Until we can grow a baby outside of the womb, it seems in our best interest, as a species, to learn more about female physiology. There is scant literature on hormonal aberrations, on the natural cascade of childbirth, and on the female microbiome including quantification of vaginal species. In studies of the African Hazda fecal evaluation, it was determined that gender differences do exist. Why aren’t women getting there fair share of the research attention?
Depression incidence is nearly double in women with 1/5 of them developing symptoms in their lifetime. More concerning to me is the fact that 25% of women are taking a psychotropic medication.
I was thrilled to see this paper, Sex Differences in Depressive and Socioemotional Responses to an Inflammatory Challenge: Implications for Sex Differences in Depression, because it not only casts a light on this dark corner, but it examines depression from an inflammatory perspective.
One hundred and fifteen healthy participants (69 of whom were female) completed a blinded, randomized trial in which subjects were randomly assigned to receive either a single infusion of lowdose endotoxin (derived from Escherichia coli; 0.8 ng/kg of body weight) or placebo (same volume of 0.9% saline).
Within hours, they found that endotoxin led to increases in proinflammatory cytokines (TNF- , IL-6), depressed mood, and feelings of social disconnection. They were able to identify that, relative to placebo:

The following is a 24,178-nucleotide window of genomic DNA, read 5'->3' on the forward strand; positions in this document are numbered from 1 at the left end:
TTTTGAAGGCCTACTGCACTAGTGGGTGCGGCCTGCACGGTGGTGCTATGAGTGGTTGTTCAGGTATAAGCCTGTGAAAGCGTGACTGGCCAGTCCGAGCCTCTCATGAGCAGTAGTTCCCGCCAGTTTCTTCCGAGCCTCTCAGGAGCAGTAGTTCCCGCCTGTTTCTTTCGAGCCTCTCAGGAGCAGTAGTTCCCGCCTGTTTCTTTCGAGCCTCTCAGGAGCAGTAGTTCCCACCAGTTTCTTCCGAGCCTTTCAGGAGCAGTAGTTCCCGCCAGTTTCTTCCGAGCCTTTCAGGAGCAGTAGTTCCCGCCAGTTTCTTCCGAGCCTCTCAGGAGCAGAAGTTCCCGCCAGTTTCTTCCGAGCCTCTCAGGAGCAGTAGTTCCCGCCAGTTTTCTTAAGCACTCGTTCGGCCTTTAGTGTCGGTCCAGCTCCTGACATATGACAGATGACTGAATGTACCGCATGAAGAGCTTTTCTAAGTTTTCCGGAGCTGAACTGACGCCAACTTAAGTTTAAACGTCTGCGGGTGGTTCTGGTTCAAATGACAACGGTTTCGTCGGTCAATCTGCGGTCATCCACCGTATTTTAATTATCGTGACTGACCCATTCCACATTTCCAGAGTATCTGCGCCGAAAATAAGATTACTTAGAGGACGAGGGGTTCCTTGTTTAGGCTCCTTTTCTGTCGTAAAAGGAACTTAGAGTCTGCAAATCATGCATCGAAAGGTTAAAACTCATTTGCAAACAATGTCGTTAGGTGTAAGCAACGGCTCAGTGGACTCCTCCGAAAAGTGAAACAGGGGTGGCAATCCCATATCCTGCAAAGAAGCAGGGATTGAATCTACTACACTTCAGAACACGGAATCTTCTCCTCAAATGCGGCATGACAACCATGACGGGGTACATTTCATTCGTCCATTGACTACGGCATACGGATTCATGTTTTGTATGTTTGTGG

- Both males and females mounted an inflammatory response and reported symptoms of “sickness syndrome” (headaches, muscle pain, shivering, nausea, breathing difficulties, and fatigue).
- Females responded symptomatically (reported depression and social disconnection) more significantly to the same inflammatory response.
Given differences in core microbiota as well as hormonal feedback loops, it is logical that the same inflammatory trigger might manifest differently in males and females. As it stands in this burgeoning literature, inflammatory provocation such as pharmaceutical products, dietary antigens, infection, or even stress may be more relevant to women who also are more frequently afflicted with associated autoimmune diseases.
This paper is an important example of a more nuanced literature that must be conducted to elucidate reversible mechanisms of depression with a focus on the female gut-brain connection.